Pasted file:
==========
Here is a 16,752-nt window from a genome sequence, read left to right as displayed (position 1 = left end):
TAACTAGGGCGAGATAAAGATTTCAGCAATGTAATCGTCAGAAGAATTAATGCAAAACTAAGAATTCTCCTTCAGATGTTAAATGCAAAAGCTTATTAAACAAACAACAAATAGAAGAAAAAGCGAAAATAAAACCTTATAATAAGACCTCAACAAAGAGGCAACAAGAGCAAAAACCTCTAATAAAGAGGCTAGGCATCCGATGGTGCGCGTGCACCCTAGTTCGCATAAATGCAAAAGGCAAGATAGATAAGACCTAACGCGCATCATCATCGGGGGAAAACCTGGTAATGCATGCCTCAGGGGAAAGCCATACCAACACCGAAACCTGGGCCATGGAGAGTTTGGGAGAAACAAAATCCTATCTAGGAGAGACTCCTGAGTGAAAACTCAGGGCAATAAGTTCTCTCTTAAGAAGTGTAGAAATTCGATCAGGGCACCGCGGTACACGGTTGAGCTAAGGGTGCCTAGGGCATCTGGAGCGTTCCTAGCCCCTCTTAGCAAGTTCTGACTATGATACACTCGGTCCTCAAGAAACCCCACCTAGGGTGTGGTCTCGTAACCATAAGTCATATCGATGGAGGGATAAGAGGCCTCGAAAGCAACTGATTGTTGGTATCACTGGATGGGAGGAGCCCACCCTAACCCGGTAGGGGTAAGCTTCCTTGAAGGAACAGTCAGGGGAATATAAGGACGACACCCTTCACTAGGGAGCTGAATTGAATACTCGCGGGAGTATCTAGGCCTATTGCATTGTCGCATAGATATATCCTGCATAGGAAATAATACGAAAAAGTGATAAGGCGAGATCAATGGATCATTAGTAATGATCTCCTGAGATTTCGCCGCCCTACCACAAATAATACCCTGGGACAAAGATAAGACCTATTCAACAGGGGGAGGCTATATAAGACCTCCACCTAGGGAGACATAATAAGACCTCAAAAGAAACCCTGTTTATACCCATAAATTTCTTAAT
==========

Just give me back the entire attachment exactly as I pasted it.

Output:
Here is a 16,752-nt window from a genome sequence, read left to right as displayed (position 1 = left end):
TAACTAGGGCGAGATAAAGATTTCAGCAATGTAATCGTCAGAAGAATTAATGCAAAACTAAGAATTCTCCTTCAGATGTTAAATGCAAAAGCTTATTAAACAAACAACAAATAGAAGAAAAAGCGAAAATAAAACCTTATAATAAGACCTCAACAAAGAGGCAACAAGAGCAAAAACCTCTAATAAAGAGGCTAGGCATCCGATGGTGCGCGTGCACCCTAGTTCGCATAAATGCAAAAGGCAAGATAGATAAGACCTAACGCGCATCATCATCGGGGGAAAACCTGGTAATGCATGCCTCAGGGGAAAGCCATACCAACACCGAAACCTGGGCCATGGAGAGTTTGGGAGAAACAAAATCCTATCTAGGAGAGACTCCTGAGTGAAAACTCAGGGCAATAAGTTCTCTCTTAAGAAGTGTAGAAATTCGATCAGGGCACCGCGGTACACGGTTGAGCTAAGGGTGCCTAGGGCATCTGGAGCGTTCCTAGCCCCTCTTAGCAAGTTCTGACTATGATACACTCGGTCCTCAAGAAACCCCACCTAGGGTGTGGTCTCGTAACCATAAGTCATATCGATGGAGGGATAAGAGGCCTCGAAAGCAACTGATTGTTGGTATCACTGGATGGGAGGAGCCCACCCTAACCCGGTAGGGGTAAGCTTCCTTGAAGGAACAGTCAGGGGAATATAAGGACGACACCCTTCACTAGGGAGCTGAATTGAATACTCGCGGGAGTATCTAGGCCTATTGCATTGTCGCATAGATATATCCTGCATAGGAAATAATACGAAAAAGTGATAAGGCGAGATCAATGGATCATTAGTAATGATCTCCTGAGATTTCGCCGCCCTACCACAAATAATACCCTGGGACAAAGATAAGACCTATTCAACAGGGGGAGGCTATATAAGACCTCCACCTAGGGAGACATAATAAGACCTCAAAAGAAACCCTGTTTATACCCATAAATTTCTTAAT